Sherwood Island State Park; April 2010
Unfortunately, this is the time of year when restrictions and fees go into effect at local beaches and parks on Long Island Sound. If you are not a town resident, chances are you will be denied entry to the park, or else, be required to pay a much heftier admission fee.
The argument goes something like this:
Local taxes pay for the upkeep and operating costs, therefore, the beach should be restricted to town residents only.
Makes sense -- until you realize what would happen if every town behaved this way. Get injured in a car accident on your way to work? "Sorry, the ambulance and rescue squad are for local taxpayers only." Spend a weekend in New York or Boston? "There's a $40 cover charge to use the sidewalks. We don't want nonresidents getting a free ride,...or a free walk!" Need to report a crime? "Unfortunately, police protection is only for taxpayers who fund the department." Want to take a walk in Central Park? "Hit the road freeloader! You're from Great Neck and your date is from Greenwich! No deadbeat outsiders allowed!"
The "we paid for it" argument rings hollow as well. While the beach may be operated and maintained with local tax dollars, it is similar to a college student bragging that they buy their own groceries. What they fail to mention is that the tuition, rent, and car payments are being paid by someone else.
Coastal towns receive county, state and federal dollars for sewage and water treatment plants. Try going to the beach without that! The U.S. Army Corps Of Engineers assists with dredging, bulkheads and causeways; while the boardwalks and buildings are insured through a federally subsidized program. Landlocked residents pay a significant share of the cost for beaches they cannot use!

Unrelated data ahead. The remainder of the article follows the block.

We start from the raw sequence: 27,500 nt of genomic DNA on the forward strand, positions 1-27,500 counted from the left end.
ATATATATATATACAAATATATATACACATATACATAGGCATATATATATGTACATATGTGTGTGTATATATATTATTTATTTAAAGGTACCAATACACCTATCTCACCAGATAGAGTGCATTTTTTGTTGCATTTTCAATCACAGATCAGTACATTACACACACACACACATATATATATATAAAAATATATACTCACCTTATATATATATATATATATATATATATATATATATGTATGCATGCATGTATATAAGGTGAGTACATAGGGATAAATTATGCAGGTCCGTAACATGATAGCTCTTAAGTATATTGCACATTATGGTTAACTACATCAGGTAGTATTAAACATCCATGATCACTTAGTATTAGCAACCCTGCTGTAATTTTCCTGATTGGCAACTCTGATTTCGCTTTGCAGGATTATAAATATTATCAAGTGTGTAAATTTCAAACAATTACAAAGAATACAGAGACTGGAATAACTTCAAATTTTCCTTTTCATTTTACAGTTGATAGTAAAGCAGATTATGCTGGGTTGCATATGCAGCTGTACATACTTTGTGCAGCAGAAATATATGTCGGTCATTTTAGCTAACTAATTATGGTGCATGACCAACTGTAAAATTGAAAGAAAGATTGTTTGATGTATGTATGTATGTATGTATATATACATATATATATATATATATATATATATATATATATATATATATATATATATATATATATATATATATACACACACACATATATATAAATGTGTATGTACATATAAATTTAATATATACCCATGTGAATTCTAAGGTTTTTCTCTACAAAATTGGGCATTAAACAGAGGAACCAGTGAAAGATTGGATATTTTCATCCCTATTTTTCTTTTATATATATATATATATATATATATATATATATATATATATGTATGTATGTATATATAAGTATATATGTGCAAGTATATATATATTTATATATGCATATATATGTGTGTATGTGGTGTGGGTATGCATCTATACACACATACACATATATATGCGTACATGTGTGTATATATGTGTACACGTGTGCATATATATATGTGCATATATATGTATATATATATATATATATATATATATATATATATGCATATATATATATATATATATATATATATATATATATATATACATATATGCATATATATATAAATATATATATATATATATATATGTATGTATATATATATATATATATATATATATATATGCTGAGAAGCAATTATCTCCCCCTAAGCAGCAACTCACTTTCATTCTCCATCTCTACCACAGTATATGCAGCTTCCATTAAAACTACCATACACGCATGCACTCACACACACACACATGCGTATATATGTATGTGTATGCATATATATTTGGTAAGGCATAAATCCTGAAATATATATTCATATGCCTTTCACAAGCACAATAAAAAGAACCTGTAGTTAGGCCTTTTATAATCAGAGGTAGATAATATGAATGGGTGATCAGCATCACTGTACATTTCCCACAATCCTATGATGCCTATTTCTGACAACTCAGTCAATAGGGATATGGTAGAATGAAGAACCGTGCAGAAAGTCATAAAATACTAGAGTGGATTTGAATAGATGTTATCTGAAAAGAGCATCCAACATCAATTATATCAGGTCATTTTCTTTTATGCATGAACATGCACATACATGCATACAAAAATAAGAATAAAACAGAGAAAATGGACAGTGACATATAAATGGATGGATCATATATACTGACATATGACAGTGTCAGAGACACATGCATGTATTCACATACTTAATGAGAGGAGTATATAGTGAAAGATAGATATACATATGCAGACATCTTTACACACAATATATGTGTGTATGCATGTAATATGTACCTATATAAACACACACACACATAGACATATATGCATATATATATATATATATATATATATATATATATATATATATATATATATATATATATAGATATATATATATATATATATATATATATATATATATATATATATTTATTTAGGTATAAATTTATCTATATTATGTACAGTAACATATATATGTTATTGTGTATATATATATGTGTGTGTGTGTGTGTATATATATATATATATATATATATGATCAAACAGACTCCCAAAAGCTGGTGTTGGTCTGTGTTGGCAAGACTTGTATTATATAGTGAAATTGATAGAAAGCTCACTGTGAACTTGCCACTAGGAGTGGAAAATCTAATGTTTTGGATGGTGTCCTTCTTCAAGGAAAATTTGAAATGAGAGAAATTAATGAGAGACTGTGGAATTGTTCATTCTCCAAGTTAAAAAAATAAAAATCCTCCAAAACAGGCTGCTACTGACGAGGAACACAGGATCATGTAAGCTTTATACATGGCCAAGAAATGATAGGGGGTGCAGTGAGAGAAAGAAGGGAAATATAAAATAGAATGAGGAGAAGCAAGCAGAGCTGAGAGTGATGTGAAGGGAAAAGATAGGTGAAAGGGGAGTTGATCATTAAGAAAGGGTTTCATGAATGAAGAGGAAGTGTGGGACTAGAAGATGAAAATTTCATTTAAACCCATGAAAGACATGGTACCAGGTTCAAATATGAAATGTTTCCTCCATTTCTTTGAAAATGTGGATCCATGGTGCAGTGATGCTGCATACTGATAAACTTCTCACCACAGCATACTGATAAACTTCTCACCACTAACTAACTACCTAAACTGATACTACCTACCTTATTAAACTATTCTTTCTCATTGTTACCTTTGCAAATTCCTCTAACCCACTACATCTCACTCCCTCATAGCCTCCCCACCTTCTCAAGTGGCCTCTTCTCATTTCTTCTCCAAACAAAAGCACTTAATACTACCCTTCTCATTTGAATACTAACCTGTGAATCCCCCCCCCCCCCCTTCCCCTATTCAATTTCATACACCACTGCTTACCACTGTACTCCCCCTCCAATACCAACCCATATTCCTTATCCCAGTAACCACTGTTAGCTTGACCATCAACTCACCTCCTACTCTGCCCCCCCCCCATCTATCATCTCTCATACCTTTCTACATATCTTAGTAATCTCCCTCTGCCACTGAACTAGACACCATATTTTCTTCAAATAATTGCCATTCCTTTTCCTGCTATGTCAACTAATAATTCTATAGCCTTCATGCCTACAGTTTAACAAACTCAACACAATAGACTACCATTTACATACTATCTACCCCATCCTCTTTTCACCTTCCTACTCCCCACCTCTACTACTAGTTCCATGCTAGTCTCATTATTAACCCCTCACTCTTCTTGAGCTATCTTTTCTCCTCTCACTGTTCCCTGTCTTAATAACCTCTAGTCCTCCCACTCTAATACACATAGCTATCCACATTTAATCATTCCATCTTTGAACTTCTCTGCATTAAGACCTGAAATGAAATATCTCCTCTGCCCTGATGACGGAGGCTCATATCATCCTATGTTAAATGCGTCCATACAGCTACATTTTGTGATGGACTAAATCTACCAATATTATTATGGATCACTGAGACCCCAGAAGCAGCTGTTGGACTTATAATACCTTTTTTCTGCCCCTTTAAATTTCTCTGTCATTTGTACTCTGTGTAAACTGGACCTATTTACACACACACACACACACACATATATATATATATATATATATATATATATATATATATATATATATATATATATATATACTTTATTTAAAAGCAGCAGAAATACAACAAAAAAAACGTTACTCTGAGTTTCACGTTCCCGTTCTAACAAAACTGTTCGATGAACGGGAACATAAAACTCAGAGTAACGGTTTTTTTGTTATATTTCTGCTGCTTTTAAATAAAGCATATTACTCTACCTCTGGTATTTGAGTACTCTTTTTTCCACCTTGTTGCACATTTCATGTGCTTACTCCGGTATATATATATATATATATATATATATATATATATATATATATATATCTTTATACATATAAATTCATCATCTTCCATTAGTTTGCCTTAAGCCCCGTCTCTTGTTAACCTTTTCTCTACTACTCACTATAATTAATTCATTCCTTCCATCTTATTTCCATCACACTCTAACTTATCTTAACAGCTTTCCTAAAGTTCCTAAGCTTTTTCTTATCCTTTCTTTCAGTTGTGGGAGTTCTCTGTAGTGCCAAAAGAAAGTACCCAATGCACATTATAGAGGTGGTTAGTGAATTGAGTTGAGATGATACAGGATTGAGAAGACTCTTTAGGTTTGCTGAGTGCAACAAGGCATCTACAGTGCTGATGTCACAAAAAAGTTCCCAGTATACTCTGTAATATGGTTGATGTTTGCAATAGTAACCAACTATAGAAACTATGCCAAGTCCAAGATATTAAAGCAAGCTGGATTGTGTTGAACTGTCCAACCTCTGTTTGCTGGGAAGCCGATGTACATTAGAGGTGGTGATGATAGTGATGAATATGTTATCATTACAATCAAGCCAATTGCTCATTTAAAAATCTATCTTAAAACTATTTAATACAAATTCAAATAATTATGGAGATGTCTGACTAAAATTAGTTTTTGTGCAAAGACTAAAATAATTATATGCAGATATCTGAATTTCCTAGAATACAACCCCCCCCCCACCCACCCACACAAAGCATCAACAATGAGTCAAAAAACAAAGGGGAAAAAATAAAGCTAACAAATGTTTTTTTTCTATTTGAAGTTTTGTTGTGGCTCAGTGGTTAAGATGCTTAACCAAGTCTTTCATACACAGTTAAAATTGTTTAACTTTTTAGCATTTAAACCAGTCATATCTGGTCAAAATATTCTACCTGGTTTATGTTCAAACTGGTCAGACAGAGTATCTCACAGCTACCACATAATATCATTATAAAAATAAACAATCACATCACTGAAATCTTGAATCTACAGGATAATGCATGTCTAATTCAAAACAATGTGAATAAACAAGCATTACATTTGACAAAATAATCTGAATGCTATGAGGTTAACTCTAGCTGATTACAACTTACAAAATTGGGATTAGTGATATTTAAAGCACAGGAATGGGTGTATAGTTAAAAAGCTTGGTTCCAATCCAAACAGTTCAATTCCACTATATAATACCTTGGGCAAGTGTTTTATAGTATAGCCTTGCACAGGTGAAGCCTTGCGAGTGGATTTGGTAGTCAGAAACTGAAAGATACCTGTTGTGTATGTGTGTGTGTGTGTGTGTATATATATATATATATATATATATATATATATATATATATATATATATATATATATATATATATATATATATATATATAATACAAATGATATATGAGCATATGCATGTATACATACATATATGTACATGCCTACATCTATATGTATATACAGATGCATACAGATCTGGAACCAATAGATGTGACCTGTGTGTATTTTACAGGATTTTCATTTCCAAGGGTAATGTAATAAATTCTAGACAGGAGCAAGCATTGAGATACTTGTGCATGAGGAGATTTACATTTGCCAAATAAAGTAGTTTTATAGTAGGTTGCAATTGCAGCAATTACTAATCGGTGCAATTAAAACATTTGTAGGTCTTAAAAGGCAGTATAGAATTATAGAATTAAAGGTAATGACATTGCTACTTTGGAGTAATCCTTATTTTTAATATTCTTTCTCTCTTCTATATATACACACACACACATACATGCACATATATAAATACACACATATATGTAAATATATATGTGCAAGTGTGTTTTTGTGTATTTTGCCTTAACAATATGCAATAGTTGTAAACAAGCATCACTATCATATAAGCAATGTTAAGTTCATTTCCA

What's an inland boy to do?
There are some places like Huntington, and Compo Beach in Westport which charge more for non-residents, but are reasonable about it (last I checked). Then there are jewels such as Manor Park in Larchmont which deserve a gold star; no beach, but no fees or residency requirements - just be respectful of the rules.
Another option would be the state parks. I've put together a list below which should provide a few options you were not aware of. I'm generalizing, but the Long Island parks are nicer than the Connecticut ones. With apologies to Hammonasset, Long Island is blessed with a prettier natural shoreline, and a better understanding of the role state parks can play.
But both sides of the Sound have their shortcomings. The state park list may seem extensive, but it is misleading, in the same way a lobbyist for Clear Channel Communications will argue that radio today is more diverse and appealing as ever. Sure there are more radio- stations and genres, but they all play Phil Collins, Billy Joel, and Sting.
There are very few options west of the Northport-Norwalk divide; and many state parks are not beaches, but simply state land which borders the shoreline. They are a great place to take a hike, but they are not a public beach. Only then, do the deficiencies begin to glare.
Whenever I write about this issue, I am always reminded of my 5 years spent in Southern California. Yes, I had some gripes with that sun-splashed, sprawling McDonaldland, where funeral homes had drive-thru windows and one often needed a car just to cross the street. What I admired most was that beaches were public land; not just for local residents, but for everyone.
San Diego, you can keep the Padres and the Olive Garden, but your public beaches I truly miss!
Soundbounder : Related Post
COLD SPRING HARBOR: website
SUNKEN MEADOW*: website
ORIENT POINT*: website
MONTAUK POINT: website
SOUNDBOUNDER: Fees And Access
* beach with lifeguards,concessions, restrooms, etc